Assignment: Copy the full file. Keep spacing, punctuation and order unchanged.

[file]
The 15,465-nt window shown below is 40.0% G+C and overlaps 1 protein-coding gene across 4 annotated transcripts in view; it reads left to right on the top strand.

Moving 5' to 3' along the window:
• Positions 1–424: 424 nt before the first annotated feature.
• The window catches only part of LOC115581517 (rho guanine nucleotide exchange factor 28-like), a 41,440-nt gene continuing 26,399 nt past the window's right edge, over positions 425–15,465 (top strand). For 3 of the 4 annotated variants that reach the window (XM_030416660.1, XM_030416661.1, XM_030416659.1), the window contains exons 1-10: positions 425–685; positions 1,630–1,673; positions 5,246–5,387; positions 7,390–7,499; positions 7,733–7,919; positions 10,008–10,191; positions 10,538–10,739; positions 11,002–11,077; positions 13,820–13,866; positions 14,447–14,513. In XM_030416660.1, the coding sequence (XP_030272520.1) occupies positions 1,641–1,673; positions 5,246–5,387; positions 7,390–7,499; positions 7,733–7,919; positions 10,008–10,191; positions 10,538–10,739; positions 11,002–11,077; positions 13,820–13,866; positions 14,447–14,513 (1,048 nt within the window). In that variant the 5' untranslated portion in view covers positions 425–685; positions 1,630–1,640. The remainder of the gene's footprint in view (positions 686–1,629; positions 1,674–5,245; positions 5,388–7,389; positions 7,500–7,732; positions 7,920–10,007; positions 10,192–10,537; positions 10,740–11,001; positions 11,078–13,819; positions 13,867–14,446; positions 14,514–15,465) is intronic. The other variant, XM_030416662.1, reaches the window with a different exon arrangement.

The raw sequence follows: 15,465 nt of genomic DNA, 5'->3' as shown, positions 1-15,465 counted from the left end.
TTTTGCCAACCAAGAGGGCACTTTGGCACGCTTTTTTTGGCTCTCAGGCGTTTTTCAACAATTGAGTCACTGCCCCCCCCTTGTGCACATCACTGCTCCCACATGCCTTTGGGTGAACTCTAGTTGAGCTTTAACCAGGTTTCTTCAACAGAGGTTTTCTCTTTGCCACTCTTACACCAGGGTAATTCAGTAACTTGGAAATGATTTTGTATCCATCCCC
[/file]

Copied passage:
The 15,465-nt window shown below is 40.0% G+C and overlaps 1 protein-coding gene across 4 annotated transcripts in view; it reads left to right on the top strand.

Moving 5' to 3' along the window:
• Positions 1–424: 424 nt before the first annotated feature.
• The window catches only part of LOC115581517 (rho guanine nucleotide exchange factor 28-like), a 41,440-nt gene continuing 26,399 nt past the window's right edge, over positions 425–15,465 (top strand). For 3 of the 4 annotated variants that reach the window (XM_030416660.1, XM_030416661.1, XM_030416659.1), the window contains exons 1-10: positions 425–685; positions 1,630–1,673; positions 5,246–5,387; positions 7,390–7,499; positions 7,733–7,919; positions 10,008–10,191; positions 10,538–10,739; positions 11,002–11,077; positions 13,820–13,866; positions 14,447–14,513. In XM_030416660.1, the coding sequence (XP_030272520.1) occupies positions 1,641–1,673; positions 5,246–5,387; positions 7,390–7,499; positions 7,733–7,919; positions 10,008–10,191; positions 10,538–10,739; positions 11,002–11,077; positions 13,820–13,866; positions 14,447–14,513 (1,048 nt within the window). In that variant the 5' untranslated portion in view covers positions 425–685; positions 1,630–1,640. The remainder of the gene's footprint in view (positions 686–1,629; positions 1,674–5,245; positions 5,388–7,389; positions 7,500–7,732; positions 7,920–10,007; positions 10,192–10,537; positions 10,740–11,001; positions 11,078–13,819; positions 13,867–14,446; positions 14,514–15,465) is intronic. The other variant, XM_030416662.1, reaches the window with a different exon arrangement.

The raw sequence follows: 15,465 nt of genomic DNA, 5'->3' as shown, positions 1-15,465 counted from the left end.
TTTTGCCAACCAAGAGGGCACTTTGGCACGCTTTTTTTGGCTCTCAGGCGTTTTTCAACAATTGAGTCACTGCCCCCCCCTTGTGCACATCACTGCTCCCACATGCCTTTGGGTGAACTCTAGTTGAGCTTTAACCAGGTTTCTTCAACAGAGGTTTTCTCTTTGCCACTCTTACACCAGGGTAATTCAGTAACTTGGAAATGATTTTGTATCCATCCCC